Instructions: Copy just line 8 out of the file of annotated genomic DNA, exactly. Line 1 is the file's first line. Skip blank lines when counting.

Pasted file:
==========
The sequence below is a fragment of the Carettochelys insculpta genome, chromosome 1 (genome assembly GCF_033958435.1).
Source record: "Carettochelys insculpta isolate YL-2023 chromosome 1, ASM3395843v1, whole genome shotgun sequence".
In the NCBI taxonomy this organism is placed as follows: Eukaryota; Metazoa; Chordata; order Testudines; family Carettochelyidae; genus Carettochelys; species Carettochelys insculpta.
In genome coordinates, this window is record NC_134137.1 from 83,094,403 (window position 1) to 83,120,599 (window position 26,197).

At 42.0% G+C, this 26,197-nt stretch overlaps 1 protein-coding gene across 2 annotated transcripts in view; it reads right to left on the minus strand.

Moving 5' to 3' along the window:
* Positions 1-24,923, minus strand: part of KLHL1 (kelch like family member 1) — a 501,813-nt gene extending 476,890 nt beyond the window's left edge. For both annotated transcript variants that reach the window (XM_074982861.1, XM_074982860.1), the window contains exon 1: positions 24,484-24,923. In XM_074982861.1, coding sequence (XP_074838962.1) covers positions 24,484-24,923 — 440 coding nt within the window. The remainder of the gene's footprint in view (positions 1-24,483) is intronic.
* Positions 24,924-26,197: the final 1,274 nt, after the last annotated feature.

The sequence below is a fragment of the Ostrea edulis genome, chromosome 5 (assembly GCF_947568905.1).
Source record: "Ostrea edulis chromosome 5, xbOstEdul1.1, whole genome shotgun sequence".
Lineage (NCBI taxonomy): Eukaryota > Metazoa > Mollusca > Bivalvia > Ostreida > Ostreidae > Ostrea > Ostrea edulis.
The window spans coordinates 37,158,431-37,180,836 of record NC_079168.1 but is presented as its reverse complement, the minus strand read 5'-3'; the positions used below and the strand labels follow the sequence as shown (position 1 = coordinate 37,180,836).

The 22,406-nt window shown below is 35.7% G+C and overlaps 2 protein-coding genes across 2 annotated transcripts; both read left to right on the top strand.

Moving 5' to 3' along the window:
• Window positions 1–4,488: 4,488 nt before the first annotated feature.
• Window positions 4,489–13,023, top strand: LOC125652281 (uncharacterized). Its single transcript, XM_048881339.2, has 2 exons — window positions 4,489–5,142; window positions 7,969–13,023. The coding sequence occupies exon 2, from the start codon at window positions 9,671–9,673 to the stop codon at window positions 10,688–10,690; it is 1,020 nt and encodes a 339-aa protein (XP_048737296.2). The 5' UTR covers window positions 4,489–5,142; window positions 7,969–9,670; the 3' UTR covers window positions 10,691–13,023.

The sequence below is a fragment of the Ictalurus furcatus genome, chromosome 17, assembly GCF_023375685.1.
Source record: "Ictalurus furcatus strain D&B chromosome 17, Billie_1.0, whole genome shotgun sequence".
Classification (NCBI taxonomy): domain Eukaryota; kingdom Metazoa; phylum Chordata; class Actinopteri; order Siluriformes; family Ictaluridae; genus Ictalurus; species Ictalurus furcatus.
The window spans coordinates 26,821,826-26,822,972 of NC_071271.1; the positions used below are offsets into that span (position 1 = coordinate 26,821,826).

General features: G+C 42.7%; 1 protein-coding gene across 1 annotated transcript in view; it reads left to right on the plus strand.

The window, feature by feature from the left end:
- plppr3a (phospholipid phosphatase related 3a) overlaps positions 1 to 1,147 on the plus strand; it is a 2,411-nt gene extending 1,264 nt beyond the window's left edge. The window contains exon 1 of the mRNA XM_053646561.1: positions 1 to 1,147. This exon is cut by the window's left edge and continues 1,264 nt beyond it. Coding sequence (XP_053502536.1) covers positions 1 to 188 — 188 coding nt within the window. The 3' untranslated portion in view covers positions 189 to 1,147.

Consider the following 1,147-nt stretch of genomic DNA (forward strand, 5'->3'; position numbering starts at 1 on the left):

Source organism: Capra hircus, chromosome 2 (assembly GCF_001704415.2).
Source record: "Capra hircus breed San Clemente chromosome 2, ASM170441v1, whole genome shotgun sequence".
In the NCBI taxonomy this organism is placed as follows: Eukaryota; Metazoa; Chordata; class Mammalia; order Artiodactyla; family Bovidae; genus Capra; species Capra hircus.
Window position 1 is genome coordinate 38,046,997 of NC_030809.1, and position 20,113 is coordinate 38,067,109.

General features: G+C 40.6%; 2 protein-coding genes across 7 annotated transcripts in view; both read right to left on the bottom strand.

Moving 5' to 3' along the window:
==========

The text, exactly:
* Positions 24,924-26,197: the final 1,274 nt, after the last annotated feature.